- Born Unlucky: It seems like Rachel's whole life has been one unlucky incident after another and it ends with her getting murdered and buried in the middle of a South American desert, right when it looked like she could finally have some form of a happy ending.
- Broken Bird: She has quite a messy history, involving dropping out of school, running away from home, and some form of abuse on the part of her father that precipitated both. All of these things have taken a heavy emotional toll on her.
- Death In The Limelight: Most of the Season 3 Finale covers where Rachel has been and what kind of life she was living, before Doug Stamper found and killed her.
- The Dog Bites Back: After practically being held prisoner by Doug Stamper during Season 2, Rachel catches him off guard, nearly kills him in the form of a rock to Stamper's head, and takes his car.
- Shoot the Dog: After spending most of season 3 offscreen, she gets A Day in the Limelight in the s3 finale, only for Stamper to show up and kidnap her with the intent of murdering her. After she pleads with him to let her go, he does so... only to change his mind, turn back, kill her and bury her in the desert.
- Hooker with a Heart of Gold: Deconstructed. She is an essentially decent person whom teachers describe as highly intelligent, comes from a broken home, and desperately wants to leave prostitution behind. The show illustrates just how little control she has and how desperate her situation is and just how resigned to it all she has become.
- Hope Spot: Her pleas in the last episode of Season 3 get to Doug and he let's her go... only to change his mind several minutes later, turn the car and go back to kill her.
- Killed Off for Real: By Doug Stamper
- Morality Pet: For Doug Stamper, who treats her with some kindness when he doesn't really have to. Ultimately it's subverted, as Doug becomes increasingly obsessed with her.
- Oh, Crap: Her Final expression, when she realizes Doug's changed his mind after all.
- Retirony: Planned to save up money, so she can get a new identity and save up for a car. She was able to pay for a new identity before she gets found and killed by Doug Stamper.
- Spanner in the Works: Subverted, in the Season 3 Finale. Doug Stamper is able to track down and kill Rachel, eliminating the last loose end that could expose Frank as a murderer.
- Tempting Fate: Reveals her plan of saving up for a car and moving on with her life during the Season 3 Finale. She is killed by Doug Stamper at the end of the episode,
Frederick 'Freddy' Hayes
Played By: Reg E. Cathey
The owner of Freddy's BBQ, an eatery frequented by Underwood.
- The Atoner: For his Dark and Troubled Past.
- Badass Grandpa: Freddy isn't intimidated by gangbangers outside his son's apartment. And he has a grandson.
- Bald of Awesome: See Badass.
- Becoming the Mask: In Season 3, Freddy admits to Remy in secret that he pretty much does this whenever Frank comes around, even going as far back as when he had his restaurant.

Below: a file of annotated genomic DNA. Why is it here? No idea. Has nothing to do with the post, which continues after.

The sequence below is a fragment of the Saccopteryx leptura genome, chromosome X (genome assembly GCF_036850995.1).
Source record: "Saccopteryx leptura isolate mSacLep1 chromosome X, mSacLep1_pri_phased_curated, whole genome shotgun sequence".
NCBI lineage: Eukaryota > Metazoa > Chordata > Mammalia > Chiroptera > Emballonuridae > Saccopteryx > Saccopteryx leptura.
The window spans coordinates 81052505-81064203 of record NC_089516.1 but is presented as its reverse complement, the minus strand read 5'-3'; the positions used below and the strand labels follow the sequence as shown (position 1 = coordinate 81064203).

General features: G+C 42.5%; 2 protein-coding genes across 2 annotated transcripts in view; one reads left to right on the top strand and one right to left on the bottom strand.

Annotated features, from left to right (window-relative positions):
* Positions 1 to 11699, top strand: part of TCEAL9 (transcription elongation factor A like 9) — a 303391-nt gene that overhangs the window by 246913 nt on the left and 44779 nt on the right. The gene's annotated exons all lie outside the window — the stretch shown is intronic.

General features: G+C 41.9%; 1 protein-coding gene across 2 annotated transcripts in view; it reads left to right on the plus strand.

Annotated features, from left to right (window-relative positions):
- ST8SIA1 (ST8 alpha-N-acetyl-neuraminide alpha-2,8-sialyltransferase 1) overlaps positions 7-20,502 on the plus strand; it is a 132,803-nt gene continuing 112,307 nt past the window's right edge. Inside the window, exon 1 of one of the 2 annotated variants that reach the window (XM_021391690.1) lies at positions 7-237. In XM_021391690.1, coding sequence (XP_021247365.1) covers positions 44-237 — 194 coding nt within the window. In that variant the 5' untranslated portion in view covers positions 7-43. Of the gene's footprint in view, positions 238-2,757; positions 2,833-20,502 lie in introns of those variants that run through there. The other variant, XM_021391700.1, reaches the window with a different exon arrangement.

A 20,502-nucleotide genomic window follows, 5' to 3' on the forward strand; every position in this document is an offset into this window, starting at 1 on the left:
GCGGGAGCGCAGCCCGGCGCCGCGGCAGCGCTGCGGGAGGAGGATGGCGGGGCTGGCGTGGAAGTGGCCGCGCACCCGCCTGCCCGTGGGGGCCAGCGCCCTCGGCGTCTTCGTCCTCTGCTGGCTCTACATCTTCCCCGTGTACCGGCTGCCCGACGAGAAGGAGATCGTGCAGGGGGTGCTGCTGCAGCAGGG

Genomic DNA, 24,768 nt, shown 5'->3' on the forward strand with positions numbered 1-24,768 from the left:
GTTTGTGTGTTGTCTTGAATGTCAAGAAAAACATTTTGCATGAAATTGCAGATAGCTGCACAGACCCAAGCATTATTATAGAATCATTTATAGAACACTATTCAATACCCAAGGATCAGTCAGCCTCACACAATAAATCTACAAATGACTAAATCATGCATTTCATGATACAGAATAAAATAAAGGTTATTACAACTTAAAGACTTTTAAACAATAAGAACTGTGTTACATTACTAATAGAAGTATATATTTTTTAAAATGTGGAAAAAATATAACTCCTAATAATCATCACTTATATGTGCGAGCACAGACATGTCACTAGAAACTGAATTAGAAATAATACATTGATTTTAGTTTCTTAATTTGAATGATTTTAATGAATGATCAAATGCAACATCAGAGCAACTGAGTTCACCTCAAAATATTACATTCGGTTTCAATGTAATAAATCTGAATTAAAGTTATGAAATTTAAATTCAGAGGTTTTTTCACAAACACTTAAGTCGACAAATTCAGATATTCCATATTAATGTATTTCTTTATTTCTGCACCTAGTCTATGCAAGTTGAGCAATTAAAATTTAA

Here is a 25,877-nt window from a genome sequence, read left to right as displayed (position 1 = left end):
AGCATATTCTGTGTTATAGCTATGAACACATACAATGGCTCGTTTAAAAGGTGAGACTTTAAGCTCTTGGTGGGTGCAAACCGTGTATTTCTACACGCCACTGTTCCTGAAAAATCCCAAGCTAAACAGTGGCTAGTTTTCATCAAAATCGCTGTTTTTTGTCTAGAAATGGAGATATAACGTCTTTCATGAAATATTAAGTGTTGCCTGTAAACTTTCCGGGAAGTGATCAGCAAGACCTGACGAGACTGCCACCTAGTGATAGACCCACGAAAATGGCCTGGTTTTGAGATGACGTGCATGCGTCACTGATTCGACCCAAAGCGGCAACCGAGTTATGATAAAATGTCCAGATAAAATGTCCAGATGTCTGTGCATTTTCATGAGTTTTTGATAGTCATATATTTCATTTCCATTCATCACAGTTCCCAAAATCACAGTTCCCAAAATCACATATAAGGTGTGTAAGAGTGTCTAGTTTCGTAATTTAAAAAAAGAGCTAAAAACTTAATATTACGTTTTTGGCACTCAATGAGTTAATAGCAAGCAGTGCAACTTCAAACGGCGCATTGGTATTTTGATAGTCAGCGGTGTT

- Black Best Friend: He might be one of Frank's best and most genuine friends. Played with in Season 3. Freddy admits to Remy that his friendly behavior towards Frank is mostly an act, and he even admits that he used to hide all the time in the kitchen back when he had his restaurant. And he took the landscaping job at the White House to keep his distance from Frank.
- The Bus Came Back: When he signs up for America Works in Season 3, leading to Frank reuniting with him.
- Dark and Troubled Past: Before being known for making the best ribs in Washington D.C, Freddy was a gangbanger in his youth and was possibly responsible for the murder of two elderly people. After he had his son, he got caught and imprisoned, never able to be a father to him. As a result, his son grew up in the gang life and became a drug addict. And now the cycle seems to be continuing with his grandson.
- A Day in the Limelight: Chapter 22.
- Local Hangout: Frank has been a regular for about 20 years and always overtips. Whenever they need food delivered it's usually from Freddy's.
- Morality Pet: He's the one person that Frank is always nice and kind to regardless of the situation, and Frank's eventual abandonment of Freddy is treated as a Moral Event Horizon. Even Frank, who has shrugged off two murders, is upset by it.
- Nice to the Waiter: Freddy is the 'waiter' in regards to his relationship with Frank.
- No Good Deed Goes Unpunished: Freddy's problems in Season 2 begins after he tries to reach out and save his son and grandson, believing the franchise deal he made will make lots of money to get them both out of the Hood.
- Shoot the Shaggy Dog: Being humble and treating Frank on a first name basis as a loyal customer ends up being his downfall. After receiving positive publicity for his restaurant, his attempts to bring his son out of poverty from an investor's offer to franchise his restaurant fails when his past are exposed by Raymond Tusk and his son reacts violently under media pressure.